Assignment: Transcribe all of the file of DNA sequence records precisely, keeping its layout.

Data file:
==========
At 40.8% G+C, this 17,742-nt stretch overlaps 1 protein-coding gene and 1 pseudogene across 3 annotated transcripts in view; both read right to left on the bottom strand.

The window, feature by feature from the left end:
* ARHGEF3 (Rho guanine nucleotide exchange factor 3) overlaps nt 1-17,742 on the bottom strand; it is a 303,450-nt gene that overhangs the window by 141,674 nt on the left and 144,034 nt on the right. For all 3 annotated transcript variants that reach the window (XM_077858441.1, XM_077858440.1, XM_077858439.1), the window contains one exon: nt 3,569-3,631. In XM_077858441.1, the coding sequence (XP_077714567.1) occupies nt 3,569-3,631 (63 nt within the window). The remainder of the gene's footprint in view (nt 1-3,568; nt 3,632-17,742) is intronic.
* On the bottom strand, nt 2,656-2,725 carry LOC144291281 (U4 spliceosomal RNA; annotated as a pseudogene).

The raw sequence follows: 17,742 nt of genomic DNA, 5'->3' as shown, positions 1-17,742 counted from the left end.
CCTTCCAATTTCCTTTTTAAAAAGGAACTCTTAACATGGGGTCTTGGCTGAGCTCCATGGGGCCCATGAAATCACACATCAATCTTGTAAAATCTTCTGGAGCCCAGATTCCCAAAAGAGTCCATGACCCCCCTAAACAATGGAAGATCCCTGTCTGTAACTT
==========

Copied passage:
At 40.8% G+C, this 17,742-nt stretch overlaps 1 protein-coding gene and 1 pseudogene across 3 annotated transcripts in view; both read right to left on the bottom strand.

The window, feature by feature from the left end:
* ARHGEF3 (Rho guanine nucleotide exchange factor 3) overlaps nt 1-17,742 on the bottom strand; it is a 303,450-nt gene that overhangs the window by 141,674 nt on the left and 144,034 nt on the right. For all 3 annotated transcript variants that reach the window (XM_077858441.1, XM_077858440.1, XM_077858439.1), the window contains one exon: nt 3,569-3,631. In XM_077858441.1, the coding sequence (XP_077714567.1) occupies nt 3,569-3,631 (63 nt within the window). The remainder of the gene's footprint in view (nt 1-3,568; nt 3,632-17,742) is intronic.
* On the bottom strand, nt 2,656-2,725 carry LOC144291281 (U4 spliceosomal RNA; annotated as a pseudogene).

The raw sequence follows: 17,742 nt of genomic DNA, 5'->3' as shown, positions 1-17,742 counted from the left end.
CCTTCCAATTTCCTTTTTAAAAAGGAACTCTTAACATGGGGTCTTGGCTGAGCTCCATGGGGCCCATGAAATCACACATCAATCTTGTAAAATCTTCTGGAGCCCAGATTCCCAAAAGAGTCCATGACCCCCCTAAACAATGGAAGATCCCTGTCTGTAACTT